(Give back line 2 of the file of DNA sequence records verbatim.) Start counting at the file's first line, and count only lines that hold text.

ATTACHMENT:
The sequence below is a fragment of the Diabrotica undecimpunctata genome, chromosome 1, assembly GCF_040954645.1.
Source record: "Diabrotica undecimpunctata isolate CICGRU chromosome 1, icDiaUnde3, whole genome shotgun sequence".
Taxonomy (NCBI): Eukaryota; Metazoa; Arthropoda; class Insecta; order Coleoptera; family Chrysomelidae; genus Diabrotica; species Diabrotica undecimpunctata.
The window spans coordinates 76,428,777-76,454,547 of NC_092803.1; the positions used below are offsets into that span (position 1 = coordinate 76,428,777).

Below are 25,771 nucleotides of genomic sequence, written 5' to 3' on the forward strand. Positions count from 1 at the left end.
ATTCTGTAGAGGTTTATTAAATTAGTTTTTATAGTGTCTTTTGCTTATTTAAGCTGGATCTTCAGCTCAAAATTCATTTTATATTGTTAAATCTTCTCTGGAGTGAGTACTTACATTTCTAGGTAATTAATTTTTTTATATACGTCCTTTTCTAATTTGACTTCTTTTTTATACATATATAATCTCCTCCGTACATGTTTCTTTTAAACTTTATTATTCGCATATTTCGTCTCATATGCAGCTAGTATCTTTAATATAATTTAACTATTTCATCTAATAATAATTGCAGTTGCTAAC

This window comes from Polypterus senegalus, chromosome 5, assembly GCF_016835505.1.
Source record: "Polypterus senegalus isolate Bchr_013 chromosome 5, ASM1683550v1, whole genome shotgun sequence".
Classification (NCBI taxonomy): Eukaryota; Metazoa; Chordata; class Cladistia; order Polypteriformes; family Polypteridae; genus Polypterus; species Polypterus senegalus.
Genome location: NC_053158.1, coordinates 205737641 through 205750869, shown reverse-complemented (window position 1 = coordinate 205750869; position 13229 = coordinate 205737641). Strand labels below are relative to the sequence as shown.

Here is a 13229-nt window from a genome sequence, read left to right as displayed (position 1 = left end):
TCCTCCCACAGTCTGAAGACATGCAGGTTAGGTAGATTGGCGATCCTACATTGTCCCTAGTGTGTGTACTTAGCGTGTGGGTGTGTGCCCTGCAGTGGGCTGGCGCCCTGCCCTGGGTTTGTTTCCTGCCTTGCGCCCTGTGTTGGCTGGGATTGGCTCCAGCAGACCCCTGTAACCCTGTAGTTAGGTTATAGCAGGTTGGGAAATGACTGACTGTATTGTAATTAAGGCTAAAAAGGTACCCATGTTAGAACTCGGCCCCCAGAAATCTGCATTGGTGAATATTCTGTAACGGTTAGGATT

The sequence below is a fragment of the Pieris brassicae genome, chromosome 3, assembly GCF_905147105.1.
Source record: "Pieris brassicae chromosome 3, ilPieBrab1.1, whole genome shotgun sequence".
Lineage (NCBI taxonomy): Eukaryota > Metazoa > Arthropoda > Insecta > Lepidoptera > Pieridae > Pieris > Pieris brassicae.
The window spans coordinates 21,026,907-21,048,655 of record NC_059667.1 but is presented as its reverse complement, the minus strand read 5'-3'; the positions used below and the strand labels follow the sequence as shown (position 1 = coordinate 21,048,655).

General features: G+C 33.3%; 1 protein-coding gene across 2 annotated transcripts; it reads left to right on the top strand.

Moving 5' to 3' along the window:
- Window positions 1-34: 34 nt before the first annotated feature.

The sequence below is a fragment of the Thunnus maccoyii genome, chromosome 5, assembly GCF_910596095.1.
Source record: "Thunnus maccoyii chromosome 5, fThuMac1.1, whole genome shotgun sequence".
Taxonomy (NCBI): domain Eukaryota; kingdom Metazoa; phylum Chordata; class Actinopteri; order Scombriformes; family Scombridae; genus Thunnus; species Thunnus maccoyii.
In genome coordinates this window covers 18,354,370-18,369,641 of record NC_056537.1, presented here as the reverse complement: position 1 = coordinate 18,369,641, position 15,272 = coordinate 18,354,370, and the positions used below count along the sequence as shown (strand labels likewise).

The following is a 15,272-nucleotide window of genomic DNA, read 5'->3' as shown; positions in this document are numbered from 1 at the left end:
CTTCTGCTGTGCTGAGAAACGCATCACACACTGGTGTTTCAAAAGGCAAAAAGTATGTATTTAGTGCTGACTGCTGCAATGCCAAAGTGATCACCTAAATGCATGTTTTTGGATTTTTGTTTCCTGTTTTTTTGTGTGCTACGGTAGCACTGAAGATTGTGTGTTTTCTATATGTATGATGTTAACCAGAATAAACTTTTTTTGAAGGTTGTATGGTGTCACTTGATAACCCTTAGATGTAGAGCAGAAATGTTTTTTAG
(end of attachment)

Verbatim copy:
Source record: "Diabrotica undecimpunctata isolate CICGRU chromosome 1, icDiaUnde3, whole genome shotgun sequence".